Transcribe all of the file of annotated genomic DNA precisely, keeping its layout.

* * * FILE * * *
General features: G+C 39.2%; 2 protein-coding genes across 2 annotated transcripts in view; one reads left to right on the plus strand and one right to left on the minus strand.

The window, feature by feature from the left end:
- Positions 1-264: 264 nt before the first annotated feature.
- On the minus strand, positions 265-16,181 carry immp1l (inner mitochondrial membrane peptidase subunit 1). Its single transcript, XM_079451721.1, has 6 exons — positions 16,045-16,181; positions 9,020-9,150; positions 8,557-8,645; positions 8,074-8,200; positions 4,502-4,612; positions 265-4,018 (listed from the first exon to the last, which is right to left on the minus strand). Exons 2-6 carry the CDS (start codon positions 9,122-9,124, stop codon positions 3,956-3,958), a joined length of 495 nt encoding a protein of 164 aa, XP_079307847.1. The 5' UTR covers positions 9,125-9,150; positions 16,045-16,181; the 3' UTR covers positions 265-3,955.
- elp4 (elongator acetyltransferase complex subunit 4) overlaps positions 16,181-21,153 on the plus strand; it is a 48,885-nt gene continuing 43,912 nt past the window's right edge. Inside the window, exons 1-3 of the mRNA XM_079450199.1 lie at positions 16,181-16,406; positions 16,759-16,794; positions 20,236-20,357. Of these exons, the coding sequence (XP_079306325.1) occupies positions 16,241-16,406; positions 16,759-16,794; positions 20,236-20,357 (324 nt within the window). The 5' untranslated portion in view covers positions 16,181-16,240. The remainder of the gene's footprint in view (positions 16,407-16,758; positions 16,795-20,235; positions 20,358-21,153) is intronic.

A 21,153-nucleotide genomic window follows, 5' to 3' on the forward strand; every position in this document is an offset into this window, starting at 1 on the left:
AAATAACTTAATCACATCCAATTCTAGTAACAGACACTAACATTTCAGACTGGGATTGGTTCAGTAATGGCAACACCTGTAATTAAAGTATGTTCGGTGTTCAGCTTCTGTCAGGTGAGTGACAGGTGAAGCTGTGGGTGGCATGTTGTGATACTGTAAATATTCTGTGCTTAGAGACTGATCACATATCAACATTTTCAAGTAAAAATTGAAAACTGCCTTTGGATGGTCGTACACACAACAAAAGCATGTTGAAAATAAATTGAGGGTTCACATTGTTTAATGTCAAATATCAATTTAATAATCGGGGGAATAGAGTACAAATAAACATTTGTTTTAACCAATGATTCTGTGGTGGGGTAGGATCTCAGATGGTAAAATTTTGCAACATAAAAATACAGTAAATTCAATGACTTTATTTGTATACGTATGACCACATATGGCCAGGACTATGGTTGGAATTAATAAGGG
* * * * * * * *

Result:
General features: G+C 39.2%; 2 protein-coding genes across 2 annotated transcripts in view; one reads left to right on the plus strand and one right to left on the minus strand.

The window, feature by feature from the left end:
- Positions 1-264: 264 nt before the first annotated feature.
- On the minus strand, positions 265-16,181 carry immp1l (inner mitochondrial membrane peptidase subunit 1). Its single transcript, XM_079451721.1, has 6 exons — positions 16,045-16,181; positions 9,020-9,150; positions 8,557-8,645; positions 8,074-8,200; positions 4,502-4,612; positions 265-4,018 (listed from the first exon to the last, which is right to left on the minus strand). Exons 2-6 carry the CDS (start codon positions 9,122-9,124, stop codon positions 3,956-3,958), a joined length of 495 nt encoding a protein of 164 aa, XP_079307847.1. The 5' UTR covers positions 9,125-9,150; positions 16,045-16,181; the 3' UTR covers positions 265-3,955.
- elp4 (elongator acetyltransferase complex subunit 4) overlaps positions 16,181-21,153 on the plus strand; it is a 48,885-nt gene continuing 43,912 nt past the window's right edge. Inside the window, exons 1-3 of the mRNA XM_079450199.1 lie at positions 16,181-16,406; positions 16,759-16,794; positions 20,236-20,357. Of these exons, the coding sequence (XP_079306325.1) occupies positions 16,241-16,406; positions 16,759-16,794; positions 20,236-20,357 (324 nt within the window). The 5' untranslated portion in view covers positions 16,181-16,240. The remainder of the gene's footprint in view (positions 16,407-16,758; positions 16,795-20,235; positions 20,358-21,153) is intronic.

A 21,153-nucleotide genomic window follows, 5' to 3' on the forward strand; every position in this document is an offset into this window, starting at 1 on the left:
AAATAACTTAATCACATCCAATTCTAGTAACAGACACTAACATTTCAGACTGGGATTGGTTCAGTAATGGCAACACCTGTAATTAAAGTATGTTCGGTGTTCAGCTTCTGTCAGGTGAGTGACAGGTGAAGCTGTGGGTGGCATGTTGTGATACTGTAAATATTCTGTGCTTAGAGACTGATCACATATCAACATTTTCAAGTAAAAATTGAAAACTGCCTTTGGATGGTCGTACACACAACAAAAGCATGTTGAAAATAAATTGAGGGTTCACATTGTTTAATGTCAAATATCAATTTAATAATCGGGGGAATAGAGTACAAATAAACATTTGTTTTAACCAATGATTCTGTGGTGGGGTAGGATCTCAGATGGTAAAATTTTGCAACATAAAAATACAGTAAATTCAATGACTTTATTTGTATACGTATGACCACATATGGCCAGGACTATGGTTGGAATTAATAAGGG